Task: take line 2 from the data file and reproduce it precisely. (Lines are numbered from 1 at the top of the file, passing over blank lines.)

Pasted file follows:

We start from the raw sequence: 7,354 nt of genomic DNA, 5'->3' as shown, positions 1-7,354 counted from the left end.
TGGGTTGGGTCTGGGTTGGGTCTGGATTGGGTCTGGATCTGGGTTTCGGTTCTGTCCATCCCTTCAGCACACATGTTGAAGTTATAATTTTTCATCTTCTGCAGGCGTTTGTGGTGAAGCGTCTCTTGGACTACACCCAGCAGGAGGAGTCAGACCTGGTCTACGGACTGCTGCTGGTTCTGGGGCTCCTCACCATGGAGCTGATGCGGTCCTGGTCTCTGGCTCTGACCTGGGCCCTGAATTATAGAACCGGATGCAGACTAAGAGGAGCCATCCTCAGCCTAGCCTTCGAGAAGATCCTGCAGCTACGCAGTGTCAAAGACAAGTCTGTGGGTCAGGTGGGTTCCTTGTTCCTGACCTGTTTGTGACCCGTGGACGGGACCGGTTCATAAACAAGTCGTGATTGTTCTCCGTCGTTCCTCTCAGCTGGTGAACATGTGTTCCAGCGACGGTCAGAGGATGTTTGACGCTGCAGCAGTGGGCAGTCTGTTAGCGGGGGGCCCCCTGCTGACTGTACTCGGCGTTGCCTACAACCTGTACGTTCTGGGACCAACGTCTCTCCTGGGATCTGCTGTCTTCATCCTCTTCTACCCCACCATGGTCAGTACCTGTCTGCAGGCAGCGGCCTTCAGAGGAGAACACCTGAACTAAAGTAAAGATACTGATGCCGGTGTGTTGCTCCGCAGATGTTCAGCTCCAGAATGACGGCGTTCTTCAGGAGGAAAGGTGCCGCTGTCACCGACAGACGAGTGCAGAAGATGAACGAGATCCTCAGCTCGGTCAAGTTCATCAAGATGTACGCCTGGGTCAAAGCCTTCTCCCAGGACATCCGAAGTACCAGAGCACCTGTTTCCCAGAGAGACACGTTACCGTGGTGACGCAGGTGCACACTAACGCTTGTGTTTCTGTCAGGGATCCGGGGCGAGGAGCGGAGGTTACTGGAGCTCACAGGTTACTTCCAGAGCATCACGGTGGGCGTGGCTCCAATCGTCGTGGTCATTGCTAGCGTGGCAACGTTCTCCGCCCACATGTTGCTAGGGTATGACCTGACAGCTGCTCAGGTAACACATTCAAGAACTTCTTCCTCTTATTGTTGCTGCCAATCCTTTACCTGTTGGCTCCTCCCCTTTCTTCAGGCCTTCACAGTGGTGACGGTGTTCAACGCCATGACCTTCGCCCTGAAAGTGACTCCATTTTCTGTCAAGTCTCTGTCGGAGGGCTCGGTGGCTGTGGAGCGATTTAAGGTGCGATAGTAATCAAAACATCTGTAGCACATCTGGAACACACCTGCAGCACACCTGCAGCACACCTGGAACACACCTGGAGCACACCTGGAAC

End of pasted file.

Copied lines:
TGGGTTGGGTCTGGGTTGGGTCTGGATTGGGTCTGGATCTGGGTTTCGGTTCTGTCCATCCCTTCAGCACACATGTTGAAGTTATAATTTTTCATCTTCTGCAGGCGTTTGTGGTGAAGCGTCTCTTGGACTACACCCAGCAGGAGGAGTCAGACCTGGTCTACGGACTGCTGCTGGTTCTGGGGCTCCTCACCATGGAGCTGATGCGGTCCTGGTCTCTGGCTCTGACCTGGGCCCTGAATTATAGAACCGGATGCAGACTAAGAGGAGCCATCCTCAGCCTAGCCTTCGAGAAGATCCTGCAGCTACGCAGTGTCAAAGACAAGTCTGTGGGTCAGGTGGGTTCCTTGTTCCTGACCTGTTTGTGACCCGTGGACGGGACCGGTTCATAAACAAGTCGTGATTGTTCTCCGTCGTTCCTCTCAGCTGGTGAACATGTGTTCCAGCGACGGTCAGAGGATGTTTGACGCTGCAGCAGTGGGCAGTCTGTTAGCGGGGGGCCCCCTGCTGACTGTACTCGGCGTTGCCTACAACCTGTACGTTCTGGGACCAACGTCTCTCCTGGGATCTGCTGTCTTCATCCTCTTCTACCCCACCATGGTCAGTACCTGTCTGCAGGCAGCGGCCTTCAGAGGAGAACACCTGAACTAAAGTAAAGATACTGATGCCGGTGTGTTGCTCCGCAGATGTTCAGCTCCAGAATGACGGCGTTCTTCAGGAGGAAAGGTGCCGCTGTCACCGACAGACGAGTGCAGAAGATGAACGAGATCCTCAGCTCGGTCAAGTTCATCAAGATGTACGCCTGGGTCAAAGCCTTCTCCCAGGACATCCGAAGTACCAGAGCACCTGTTTCCCAGAGAGACACGTTACCGTGGTGACGCAGGTGCACACTAACGCTTGTGTTTCTGTCAGGGATCCGGGGCGAGGAGCGGAGGTTACTGGAGCTCACAGGTTACTTCCAGAGCATCACGGTGGGCGTGGCTCCAATCGTCGTGGTCATTGCTAGCGTGGCAACGTTCTCCGCCCACATGTTGCTAGGGTATGACCTGACAGCTGCTCAGGTAACACATTCAAGAACTTCTTCCTCTTATTGTTGCTGCCAATCCTTTACCTGTTGGCTCCTCCCCTTTCTTCAGGCCTTCACAGTGGTGACGGTGTTCAACGCCATGACCTTCGCCCTGAAAGTGACTCCATTTTCTGTCAAGTCTCTGTCGGAGGGCTCGGTGGCTGTGGAGCGATTTAAGGTGCGATAGTAATCAAAACATCTGTAGCACATCTGGAACACACCTGCAGCACACCTGCAGCACACCTGGAACACACCTGGAGCACACCTGGAAC